They headed down the hill but Heinrick was driving too fast. He hit a bump that caused both of them to bounce up in their seats. He laughed; it was a drunken outburst of sound, erupting from the filth and sweat of this repulsive man. Jack noticed in that moment, the crowbar he had been using to pry logs apart was thrown forward next to his hand. He grabbed it just as Heinrick turned toward him. He hit him in the forehead with all the strength he had. The bar sunk into his scull and he lurched forward into the steering wheel. The man was dead instantly, like a steer you shoot at a slaughterhouse that falls in a heap on the ground. Blood shot out of his mouth and he slumped against the car door. Jack put his foot on the break and pulled the emergency. He jumped out of the Hummer and stared at Heinrick. It happened so quickly, he could not believe it. Then he saw something that made him gasp. Heinrick's body went into a spasm. It shook violently for a few seconds and a terrible sound came out of him. Jack would remember it later as the sound one hears out of a clogged sink drain or toilet. Then he was still. In that moment Jack felt locked into this vision of death as if Heinrick might suddenly come to life like a blood soaked monster and attack him. Then silence. He was stunned at how silent everything was. He could not know it in the moment, but it was the indescribable silence of death. Nothing was audible to him, not even the wind. He stepped back away from the car.   

            He went around to the driver's side and opened the door. Heinrick fell out on the ground like a huge sack of grain. The blood was still oozing from his scull and mouth. Jack sat down on a nearby  stump.

            "You dirty bastard! You dirty bastard!"

            That's all he could say. He sat for awhile recovering from what had just happened. What next, he thought. My God . . . what?

            "I've got'a get back to that house and at that woman before she knows what's happened."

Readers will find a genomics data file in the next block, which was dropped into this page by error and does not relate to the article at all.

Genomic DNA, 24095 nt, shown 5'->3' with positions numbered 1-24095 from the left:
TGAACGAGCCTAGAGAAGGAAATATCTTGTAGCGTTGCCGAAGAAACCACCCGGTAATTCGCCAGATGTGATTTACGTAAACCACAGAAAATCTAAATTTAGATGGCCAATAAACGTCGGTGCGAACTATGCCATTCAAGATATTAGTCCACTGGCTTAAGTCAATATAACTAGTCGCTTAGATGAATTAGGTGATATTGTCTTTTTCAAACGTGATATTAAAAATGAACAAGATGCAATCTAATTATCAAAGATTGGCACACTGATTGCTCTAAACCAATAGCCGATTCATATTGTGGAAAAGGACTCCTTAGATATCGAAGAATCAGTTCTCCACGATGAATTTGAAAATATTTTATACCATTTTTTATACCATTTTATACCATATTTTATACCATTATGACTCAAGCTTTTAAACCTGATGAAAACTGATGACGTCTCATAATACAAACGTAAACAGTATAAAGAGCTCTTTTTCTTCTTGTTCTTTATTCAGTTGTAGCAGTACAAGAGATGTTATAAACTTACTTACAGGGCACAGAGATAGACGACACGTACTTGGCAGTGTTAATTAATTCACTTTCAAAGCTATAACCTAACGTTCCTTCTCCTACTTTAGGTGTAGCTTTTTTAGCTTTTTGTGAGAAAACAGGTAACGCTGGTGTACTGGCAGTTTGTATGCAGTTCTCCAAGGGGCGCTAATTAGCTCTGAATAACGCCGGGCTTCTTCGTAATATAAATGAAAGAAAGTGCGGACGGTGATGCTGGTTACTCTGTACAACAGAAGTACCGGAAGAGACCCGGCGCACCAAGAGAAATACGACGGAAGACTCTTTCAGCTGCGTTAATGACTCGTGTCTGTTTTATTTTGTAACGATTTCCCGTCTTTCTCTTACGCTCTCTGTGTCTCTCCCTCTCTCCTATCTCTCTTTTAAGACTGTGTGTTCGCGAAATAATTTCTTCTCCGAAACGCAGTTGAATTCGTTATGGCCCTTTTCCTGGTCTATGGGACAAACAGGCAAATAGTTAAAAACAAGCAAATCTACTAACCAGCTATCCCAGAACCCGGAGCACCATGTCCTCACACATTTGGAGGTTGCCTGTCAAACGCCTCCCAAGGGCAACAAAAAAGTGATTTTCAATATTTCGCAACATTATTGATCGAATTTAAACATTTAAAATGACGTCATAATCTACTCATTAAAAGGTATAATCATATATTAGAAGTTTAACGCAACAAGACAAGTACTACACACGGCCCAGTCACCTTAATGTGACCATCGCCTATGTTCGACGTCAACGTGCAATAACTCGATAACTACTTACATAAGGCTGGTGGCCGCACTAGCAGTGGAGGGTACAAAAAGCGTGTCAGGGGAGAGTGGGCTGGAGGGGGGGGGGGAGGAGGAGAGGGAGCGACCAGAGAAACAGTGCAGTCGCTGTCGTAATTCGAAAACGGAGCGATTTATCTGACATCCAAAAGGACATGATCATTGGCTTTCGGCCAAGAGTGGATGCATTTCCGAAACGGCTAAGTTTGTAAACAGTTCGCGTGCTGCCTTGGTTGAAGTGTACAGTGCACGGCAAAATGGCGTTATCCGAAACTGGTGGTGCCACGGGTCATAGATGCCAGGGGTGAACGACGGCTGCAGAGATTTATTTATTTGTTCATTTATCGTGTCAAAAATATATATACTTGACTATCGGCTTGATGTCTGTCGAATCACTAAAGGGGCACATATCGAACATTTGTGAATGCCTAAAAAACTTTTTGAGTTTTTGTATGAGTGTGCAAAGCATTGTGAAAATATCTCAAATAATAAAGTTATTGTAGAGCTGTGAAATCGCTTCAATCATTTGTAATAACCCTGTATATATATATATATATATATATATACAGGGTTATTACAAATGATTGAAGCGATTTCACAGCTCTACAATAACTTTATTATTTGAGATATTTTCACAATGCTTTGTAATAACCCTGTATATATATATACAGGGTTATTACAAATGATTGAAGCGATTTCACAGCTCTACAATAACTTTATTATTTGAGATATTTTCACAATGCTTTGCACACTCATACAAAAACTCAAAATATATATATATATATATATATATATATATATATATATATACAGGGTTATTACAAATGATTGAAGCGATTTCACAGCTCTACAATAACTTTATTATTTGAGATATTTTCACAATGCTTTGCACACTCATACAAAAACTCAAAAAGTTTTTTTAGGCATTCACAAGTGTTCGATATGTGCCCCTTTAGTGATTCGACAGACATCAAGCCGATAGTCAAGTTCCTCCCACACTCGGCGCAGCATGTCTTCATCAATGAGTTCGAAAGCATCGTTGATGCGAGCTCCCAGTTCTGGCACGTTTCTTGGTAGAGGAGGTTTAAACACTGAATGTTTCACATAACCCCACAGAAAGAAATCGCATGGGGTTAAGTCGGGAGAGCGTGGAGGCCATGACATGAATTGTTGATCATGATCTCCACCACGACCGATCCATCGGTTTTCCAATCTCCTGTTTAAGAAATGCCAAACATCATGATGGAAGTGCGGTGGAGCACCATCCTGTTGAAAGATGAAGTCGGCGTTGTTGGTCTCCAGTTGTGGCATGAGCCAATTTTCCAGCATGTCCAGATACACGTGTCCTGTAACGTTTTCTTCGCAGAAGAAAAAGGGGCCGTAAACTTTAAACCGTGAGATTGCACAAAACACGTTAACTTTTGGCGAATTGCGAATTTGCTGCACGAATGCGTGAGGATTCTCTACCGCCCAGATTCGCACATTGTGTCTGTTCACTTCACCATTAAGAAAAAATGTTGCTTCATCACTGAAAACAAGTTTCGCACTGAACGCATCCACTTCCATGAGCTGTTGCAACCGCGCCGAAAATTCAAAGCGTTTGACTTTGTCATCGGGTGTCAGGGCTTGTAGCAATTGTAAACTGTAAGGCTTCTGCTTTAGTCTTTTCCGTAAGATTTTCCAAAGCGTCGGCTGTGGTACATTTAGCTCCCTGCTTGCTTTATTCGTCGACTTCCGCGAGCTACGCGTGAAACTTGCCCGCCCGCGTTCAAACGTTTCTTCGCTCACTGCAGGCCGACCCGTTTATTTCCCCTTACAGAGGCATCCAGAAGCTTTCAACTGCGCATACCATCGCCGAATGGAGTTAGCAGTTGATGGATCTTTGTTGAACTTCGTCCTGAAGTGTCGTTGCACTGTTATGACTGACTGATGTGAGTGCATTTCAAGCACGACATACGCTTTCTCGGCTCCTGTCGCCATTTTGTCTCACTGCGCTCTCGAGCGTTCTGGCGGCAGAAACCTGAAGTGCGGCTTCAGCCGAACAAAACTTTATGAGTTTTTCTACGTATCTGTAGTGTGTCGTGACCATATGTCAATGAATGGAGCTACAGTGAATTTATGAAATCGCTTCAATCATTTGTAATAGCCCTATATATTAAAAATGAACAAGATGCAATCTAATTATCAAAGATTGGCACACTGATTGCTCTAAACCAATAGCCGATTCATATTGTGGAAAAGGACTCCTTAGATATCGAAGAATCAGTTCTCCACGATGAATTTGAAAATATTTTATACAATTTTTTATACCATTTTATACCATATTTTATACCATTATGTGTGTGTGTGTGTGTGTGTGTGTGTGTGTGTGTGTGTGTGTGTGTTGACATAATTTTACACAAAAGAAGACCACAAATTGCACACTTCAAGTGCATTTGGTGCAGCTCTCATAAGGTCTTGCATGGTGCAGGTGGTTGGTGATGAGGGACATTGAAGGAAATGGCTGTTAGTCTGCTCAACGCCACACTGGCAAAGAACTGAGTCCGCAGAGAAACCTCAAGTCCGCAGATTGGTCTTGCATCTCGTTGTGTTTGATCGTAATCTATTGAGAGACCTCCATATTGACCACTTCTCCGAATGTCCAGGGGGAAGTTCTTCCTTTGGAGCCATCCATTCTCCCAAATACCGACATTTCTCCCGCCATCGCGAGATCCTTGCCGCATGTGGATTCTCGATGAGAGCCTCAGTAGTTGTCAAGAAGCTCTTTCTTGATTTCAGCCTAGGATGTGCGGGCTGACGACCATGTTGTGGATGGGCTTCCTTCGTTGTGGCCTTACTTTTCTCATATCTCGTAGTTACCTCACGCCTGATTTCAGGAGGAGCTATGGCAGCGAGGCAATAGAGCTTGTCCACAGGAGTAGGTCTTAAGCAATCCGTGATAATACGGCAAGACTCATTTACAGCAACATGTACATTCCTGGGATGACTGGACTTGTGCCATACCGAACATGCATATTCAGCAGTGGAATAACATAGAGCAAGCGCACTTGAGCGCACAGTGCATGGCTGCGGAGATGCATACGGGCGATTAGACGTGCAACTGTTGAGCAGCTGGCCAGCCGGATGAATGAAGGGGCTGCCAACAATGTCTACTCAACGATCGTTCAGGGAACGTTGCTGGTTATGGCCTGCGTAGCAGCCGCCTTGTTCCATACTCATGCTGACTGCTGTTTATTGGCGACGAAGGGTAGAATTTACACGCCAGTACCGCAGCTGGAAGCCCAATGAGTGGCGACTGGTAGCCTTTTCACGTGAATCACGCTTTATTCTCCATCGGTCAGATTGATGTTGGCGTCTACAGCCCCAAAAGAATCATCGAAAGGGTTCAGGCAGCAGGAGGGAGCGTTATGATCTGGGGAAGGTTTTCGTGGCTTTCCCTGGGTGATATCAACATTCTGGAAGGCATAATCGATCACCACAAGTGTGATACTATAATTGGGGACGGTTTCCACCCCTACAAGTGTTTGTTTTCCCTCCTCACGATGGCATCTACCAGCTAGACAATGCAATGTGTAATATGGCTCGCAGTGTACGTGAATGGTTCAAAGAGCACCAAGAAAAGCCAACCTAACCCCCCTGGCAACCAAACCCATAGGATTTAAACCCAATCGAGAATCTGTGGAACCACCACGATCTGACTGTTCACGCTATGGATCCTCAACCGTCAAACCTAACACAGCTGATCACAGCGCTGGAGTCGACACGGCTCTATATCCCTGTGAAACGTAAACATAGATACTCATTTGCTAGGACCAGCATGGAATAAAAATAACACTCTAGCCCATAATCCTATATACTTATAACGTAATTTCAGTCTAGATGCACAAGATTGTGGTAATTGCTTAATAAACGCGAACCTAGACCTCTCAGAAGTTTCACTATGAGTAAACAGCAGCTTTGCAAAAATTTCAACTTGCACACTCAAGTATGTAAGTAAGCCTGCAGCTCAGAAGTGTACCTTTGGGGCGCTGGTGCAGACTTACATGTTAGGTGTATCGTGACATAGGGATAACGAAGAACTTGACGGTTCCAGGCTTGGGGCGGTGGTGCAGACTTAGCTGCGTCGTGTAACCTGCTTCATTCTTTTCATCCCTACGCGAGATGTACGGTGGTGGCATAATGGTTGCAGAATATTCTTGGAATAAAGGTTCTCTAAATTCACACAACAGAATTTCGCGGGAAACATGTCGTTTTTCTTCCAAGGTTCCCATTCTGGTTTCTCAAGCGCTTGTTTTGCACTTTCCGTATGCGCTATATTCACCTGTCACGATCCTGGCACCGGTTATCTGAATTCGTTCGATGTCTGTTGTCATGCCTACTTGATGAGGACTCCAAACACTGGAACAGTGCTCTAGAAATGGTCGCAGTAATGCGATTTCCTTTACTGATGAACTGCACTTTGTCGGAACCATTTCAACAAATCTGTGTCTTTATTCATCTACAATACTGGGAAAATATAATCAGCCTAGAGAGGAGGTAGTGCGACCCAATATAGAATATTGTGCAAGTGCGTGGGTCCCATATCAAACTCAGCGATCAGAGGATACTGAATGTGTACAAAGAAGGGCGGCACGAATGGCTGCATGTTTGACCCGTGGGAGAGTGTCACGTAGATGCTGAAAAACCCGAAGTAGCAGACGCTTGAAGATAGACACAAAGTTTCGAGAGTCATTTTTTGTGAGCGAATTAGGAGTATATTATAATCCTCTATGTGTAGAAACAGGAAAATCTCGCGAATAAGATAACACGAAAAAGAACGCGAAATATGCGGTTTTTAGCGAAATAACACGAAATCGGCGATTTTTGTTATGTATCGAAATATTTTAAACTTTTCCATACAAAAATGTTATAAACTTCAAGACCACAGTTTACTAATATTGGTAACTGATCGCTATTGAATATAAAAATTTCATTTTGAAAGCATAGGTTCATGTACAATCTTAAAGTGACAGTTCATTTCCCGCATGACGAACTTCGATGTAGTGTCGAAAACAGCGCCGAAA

He took Heinrick's gun and looked at the bullets. He knew a little about guns. He had gone to a shooting range with his father when he was in high school. He was familiar with this pistol. It was a 357 magnum. Then he saw the bullets. They were hollow tip oversized shells. My God, he thought. If you shot anyone with this it would blow them to pieces. He found a towel and wiped the blood off the seat. He got in the car and started driving down the hill toward the house. This was the moment. "If she sees me coming I've had it."

            He was lucky. He quietly opened the back door. She was at the sink with her back to him. She turned and her mouth dropped open in surprise.

            "Where's Heinrick!"

            "He's dead, and now I'm going to kill you!"

            "Kid, you ain't got the guts to kill nobody. Now you just hold on, you just hold on a minute there. I'll get your keys and you just drive right on out'a here!"

            She stepped over to a cabinet as if going to get the keys. She turned her head as if looking at Jack to know if he had moved. He knew instantly what that meant. He watched her pull open a drawer and reach into to it with two hands. That was a sure sign; she was not reaching for the keys. She whirled around with a gun. Jack was ready. He shot her three times. The first bullet went through her chest. It blew a hole out her back four inches in diameter. She was a huge woman, probably two hundred pounds. She lay like a heap of protoplasm, surrounded in a pool of blood. He was astounded at how instantly this living, talking, person was suddenly a lifeless hulk of flesh and clothing. There was a large splash of red dripping down the white wall directly behind her, as if some had filled a glass with blood and splattered it against the surface.